|Publication number||US4047171 A|
|Application number||US 05/613,374|
|Publication date||Sep 6, 1977|
|Filing date||Sep 15, 1975|
|Priority date||Sep 15, 1975|
|Also published as||DE2634961A1|
|Publication number||05613374, 613374, US 4047171 A, US 4047171A, US-A-4047171, US4047171 A, US4047171A|
|Inventors||Brian Blair Fugit|
|Original Assignee||Motorola, Inc.|
|Export Citation||BiBTeX, EndNote, RefMan|
|Patent Citations (4), Referenced by (31), Classifications (9)|
|External Links: USPTO, USPTO Assignment, Espacenet|
1. Field of the Invention
This invention relates to a transponder and, more particularly, to an improved radar transponder for transmitting frequency coherent coded pulses in response to an interrogating pulse.
2. Prior Art
Radar beacon systems are extensively used in navigation for indicating the ranges and positions of hazards along navigation routes. Often, a radar beacon is designed to function as an active reflector and includes a transponder that receives an interrogating pulse, and transmits a reply pulse to an interrogating radar which may be mounted on-board a ship navigating along its route. Present day marine radar beacons utilize a transponder adapted to provide a variable frequency oscillator to slowly sweep the RF frequency band (e.g., 9300 to 9500 megahertz) allocated for navigational purposes. In order to cater to the different frequencies of the various types of the short wave length radars on board the ships within this frequency band, typically the transponder is designed to transmit a coded RF signal when --and only when-- the beacon's swept oscillator matches the interrogating radar's transmission frequency. It has been found that with the use of such radar beacon systems, the probability of returning a reply to the interrogating radar on each of its antenna revolutions is rather low, and this has been found to be objectionable especially for ships in approaches to the archipelago. Further, these radar beacon systems suffer in a multi-user environment where, for example, many ships with radars operating at different frequencies within the frequency band are simultaneously interrogating the beacon.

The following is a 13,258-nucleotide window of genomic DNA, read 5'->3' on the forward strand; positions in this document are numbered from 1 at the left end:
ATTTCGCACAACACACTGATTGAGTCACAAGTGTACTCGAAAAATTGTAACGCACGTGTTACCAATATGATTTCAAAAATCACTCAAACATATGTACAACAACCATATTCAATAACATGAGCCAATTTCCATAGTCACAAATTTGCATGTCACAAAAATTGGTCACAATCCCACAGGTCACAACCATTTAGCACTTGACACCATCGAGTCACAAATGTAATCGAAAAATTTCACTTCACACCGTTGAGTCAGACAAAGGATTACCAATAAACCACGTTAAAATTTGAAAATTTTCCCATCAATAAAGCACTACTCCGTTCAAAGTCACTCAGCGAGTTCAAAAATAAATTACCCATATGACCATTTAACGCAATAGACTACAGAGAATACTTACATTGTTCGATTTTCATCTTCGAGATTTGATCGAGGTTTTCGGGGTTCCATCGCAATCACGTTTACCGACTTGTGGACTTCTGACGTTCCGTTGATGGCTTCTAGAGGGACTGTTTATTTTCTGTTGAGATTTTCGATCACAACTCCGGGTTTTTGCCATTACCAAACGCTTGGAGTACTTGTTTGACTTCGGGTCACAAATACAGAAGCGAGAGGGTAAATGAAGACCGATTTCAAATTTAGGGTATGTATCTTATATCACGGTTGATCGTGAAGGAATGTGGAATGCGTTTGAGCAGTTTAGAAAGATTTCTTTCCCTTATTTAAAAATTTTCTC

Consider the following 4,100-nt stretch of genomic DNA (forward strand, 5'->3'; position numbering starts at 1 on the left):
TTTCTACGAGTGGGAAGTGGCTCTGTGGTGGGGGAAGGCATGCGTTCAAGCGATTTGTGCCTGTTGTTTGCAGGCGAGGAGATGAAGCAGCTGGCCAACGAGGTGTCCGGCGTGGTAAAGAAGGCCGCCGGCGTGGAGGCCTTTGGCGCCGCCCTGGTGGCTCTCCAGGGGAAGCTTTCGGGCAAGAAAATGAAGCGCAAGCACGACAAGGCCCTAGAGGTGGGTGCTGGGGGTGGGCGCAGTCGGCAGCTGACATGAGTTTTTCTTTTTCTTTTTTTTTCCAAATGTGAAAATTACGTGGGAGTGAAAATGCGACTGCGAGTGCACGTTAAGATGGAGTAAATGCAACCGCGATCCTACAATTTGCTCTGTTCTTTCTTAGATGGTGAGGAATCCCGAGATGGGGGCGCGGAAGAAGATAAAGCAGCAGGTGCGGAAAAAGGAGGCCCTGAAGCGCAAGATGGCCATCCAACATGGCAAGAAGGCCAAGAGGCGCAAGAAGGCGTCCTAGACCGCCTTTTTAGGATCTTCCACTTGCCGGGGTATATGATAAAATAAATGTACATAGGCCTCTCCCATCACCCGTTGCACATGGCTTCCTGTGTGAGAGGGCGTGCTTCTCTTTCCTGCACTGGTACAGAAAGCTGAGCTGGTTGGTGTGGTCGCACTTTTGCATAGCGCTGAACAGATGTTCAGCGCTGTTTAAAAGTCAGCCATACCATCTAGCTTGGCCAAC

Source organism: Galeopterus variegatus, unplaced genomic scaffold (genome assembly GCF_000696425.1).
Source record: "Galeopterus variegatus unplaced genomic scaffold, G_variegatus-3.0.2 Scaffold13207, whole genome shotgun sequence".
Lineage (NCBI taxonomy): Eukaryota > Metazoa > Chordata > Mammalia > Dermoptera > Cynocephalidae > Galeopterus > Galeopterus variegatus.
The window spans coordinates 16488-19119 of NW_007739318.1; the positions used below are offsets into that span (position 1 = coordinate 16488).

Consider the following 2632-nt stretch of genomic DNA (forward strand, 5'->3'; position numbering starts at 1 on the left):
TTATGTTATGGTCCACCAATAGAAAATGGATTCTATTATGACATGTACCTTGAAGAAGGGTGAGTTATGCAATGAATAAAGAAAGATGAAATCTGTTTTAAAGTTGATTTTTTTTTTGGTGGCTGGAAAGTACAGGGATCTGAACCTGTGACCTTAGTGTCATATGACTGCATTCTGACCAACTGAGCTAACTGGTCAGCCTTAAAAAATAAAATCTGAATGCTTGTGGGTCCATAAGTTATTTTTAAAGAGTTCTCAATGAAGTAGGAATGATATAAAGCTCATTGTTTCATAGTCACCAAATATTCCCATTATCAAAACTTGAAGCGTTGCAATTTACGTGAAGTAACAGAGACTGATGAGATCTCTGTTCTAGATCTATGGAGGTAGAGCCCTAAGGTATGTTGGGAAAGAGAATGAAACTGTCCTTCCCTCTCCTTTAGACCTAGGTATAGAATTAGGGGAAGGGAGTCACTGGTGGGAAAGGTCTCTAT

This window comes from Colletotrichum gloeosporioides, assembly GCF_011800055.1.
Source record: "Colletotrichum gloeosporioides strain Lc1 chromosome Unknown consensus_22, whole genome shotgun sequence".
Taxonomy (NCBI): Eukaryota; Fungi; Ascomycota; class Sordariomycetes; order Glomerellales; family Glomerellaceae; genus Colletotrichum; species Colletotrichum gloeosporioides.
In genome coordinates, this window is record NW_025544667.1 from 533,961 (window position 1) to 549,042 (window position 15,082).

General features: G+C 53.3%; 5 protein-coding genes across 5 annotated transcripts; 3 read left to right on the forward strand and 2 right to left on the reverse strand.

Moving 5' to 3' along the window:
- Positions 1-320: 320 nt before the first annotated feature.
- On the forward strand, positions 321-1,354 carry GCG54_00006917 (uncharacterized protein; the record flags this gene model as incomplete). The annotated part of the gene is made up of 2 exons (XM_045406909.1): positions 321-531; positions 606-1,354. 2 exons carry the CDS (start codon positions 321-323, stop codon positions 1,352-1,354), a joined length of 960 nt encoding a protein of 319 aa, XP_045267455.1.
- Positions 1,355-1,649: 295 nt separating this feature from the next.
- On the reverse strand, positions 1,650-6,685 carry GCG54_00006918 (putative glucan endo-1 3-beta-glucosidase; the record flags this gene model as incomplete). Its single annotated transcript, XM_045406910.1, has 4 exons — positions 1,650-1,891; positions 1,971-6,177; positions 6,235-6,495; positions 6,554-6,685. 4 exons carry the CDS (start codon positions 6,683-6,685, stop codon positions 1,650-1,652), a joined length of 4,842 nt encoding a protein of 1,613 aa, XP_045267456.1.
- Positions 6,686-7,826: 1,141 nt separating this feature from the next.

It is an object of the present invention to provide an improved transponder.
It is another object of the present invention to increase the reliability of a radar transponder by responding to an interrogation signal on a pulse-to-pulse basis anywhere within a wide frequency range.
It is another object of the present invention to provide a transponder that sends out a coded reply to identify itself among radar echoes generated by many transponders or objects in its immediate vicinity.
It is yet another object of the present invention to overcome aforementioned and other shortcomings of the prior art devices.
The foregoing and other objects are achieved, according to the present invention, by providing a transponder that includes means for receiving an incoming pulse; means for converting the incoming pulse into a coded series of pulses that are frequency synchronized with the incoming pulse; and means for transmitting the coded series of pulses.
According to another feature of the present invention, the transponder is provided with RF converting means for down-converting the incoming RF pulse into an IF pulse; surface wave pulse encoding means for encoding the IF pulse into a coded series of delayed wider duration IF pulses that are frequency synchronized with the IF pulse; means for up-converting the coded series of delayed wider duration IF pulses into a series of wider RF pulses, which are frequency synchronized with the incoming RF pulse; and means for amplifying the RF pulses before they are transmitted.
According to yet another feature of the present invention, the transponder is adapted to receive RF pulses of widely varying duration and center frequency falling within an RF bandwidth; to normalize the RF pulse durations to a predetermined value; to down-convert the normalized RF pulses into IF pulses; to encode each IF pulse into the wider duration coded series of IF pulses; to up-convert the IF pulses into RF pulses; and to amplify and transmit the coded RF pulses for each of the incoming RF pulses.
According to yet another feature of the present invention, the surface wave pulse encoder is adapted to stretch a short duration IF pulse into a series of wider output IF pulses over a wide IF bandwidth without introducing signal cancellation due to phasing back in the interrogating radar's receiver IF bandwidth.
The foregoing, as well as other objects and features of the Applicant's transponder, will be more clearly apprehended from the following detailed description of an illustrative embodiment of the present invention in conjunction with the accompanying drawings.
FIG. 1 shows a functional block diagram of an improved transponder of the present invention.